After inspiring two fish tales about a whale named Willy, it’s about time Keiko, the charismatic orca, took center stage in his own movie. The good news is that The Free Willy Story: Keiko’s Journey Home is more compelling than either 1993’s Free Willy or last year’s sequel.
Why? Because it’s all true. The real story of Keiko, who was captured by fishermen in the waters off Iceland 17 years ago and sold to a Canadian amusement park, is as poignant and dramatic as anything Hollywood could dream up.
Narrated gracefully by actress Rene Russo, Keiko’s Journey Home tells of the whale’s sale in 1985 to a Mexican amusement park, where he languished for 11 years in a tiny tank and deteriorated physically. Though the conditions at Reino Aventura were abysmal, the filmmakers highlight the bond between Keiko and the Mexican people, as well as with his two young trainers, Karla Corral and Renata Fernandez.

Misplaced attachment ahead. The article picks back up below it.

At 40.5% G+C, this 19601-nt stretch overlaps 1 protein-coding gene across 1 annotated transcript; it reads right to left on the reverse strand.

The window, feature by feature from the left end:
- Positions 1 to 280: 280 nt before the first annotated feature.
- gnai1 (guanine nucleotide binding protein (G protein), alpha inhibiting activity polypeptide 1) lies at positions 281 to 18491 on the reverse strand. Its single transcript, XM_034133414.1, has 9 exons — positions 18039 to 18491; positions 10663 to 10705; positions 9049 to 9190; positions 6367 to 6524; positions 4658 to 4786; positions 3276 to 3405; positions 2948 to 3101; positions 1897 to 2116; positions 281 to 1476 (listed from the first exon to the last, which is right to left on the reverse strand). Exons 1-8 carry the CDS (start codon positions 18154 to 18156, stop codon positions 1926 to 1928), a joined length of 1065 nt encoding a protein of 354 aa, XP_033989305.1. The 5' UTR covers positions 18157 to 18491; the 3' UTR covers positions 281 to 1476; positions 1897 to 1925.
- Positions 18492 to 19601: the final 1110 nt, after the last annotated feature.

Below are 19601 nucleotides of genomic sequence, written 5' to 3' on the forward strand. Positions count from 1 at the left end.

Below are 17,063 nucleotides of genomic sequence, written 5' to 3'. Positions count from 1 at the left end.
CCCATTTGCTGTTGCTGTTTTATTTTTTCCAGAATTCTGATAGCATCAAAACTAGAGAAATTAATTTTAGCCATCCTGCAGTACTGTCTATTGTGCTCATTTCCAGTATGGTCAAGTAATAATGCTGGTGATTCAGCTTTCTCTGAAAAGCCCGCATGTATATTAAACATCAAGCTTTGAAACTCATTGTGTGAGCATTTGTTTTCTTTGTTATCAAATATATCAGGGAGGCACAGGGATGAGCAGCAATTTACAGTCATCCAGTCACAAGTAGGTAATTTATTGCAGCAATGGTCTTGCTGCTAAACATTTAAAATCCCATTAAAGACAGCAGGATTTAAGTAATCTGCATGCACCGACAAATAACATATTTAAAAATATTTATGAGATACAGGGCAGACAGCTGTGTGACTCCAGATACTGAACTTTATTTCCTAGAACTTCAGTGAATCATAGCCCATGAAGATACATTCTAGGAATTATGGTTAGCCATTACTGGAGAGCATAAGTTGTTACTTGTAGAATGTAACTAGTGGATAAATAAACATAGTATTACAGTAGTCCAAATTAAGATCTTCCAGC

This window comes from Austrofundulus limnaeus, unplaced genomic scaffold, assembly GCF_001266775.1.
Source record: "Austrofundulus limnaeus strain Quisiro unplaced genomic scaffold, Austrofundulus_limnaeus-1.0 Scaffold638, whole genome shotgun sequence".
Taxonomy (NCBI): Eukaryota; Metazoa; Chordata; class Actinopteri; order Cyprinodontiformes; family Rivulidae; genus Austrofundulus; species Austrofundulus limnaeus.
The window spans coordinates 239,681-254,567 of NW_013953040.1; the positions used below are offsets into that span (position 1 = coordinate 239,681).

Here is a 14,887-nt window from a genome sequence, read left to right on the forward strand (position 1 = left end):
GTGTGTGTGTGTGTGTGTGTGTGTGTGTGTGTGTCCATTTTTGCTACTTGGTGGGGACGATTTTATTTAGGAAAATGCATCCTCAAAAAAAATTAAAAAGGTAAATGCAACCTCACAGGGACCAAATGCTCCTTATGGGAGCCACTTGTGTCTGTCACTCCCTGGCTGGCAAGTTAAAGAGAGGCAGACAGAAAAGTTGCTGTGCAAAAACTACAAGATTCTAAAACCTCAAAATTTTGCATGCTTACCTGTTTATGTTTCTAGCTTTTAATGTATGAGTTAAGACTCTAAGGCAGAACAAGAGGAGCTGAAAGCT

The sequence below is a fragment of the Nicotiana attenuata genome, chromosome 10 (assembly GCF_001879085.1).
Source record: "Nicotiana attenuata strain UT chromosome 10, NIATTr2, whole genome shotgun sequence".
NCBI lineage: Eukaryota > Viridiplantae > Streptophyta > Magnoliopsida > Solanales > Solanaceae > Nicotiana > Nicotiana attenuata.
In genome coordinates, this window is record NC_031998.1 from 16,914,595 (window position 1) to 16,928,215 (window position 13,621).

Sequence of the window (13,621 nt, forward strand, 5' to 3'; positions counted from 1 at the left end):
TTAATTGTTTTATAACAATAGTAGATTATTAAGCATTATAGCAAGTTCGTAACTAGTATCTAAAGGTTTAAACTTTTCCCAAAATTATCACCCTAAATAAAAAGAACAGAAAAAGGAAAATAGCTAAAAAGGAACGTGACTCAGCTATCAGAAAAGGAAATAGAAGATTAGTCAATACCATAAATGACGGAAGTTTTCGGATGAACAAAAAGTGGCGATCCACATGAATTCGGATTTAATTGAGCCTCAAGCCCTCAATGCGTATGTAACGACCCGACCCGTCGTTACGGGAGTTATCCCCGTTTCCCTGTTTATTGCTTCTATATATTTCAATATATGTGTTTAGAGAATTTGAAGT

Indeed, Keiko’s relationship with 25-year-old Corral is the most moving part of the film. When he was flown last January to his new home, a $7.3 million rehab facility in Newport, Ore., with a large seawater pool, the trainers went with him to ease his transition. Since then, Keiko has flourished — gaining more than 1,000 pounds and losing much of the skin virus that had been plaguing him.
Whether Keiko will someday be deemed strong enough to return to the sea is still uncertain. But watching him in Oregon, healthy and loved, it seems as if he’s been granted a happy ending anyway.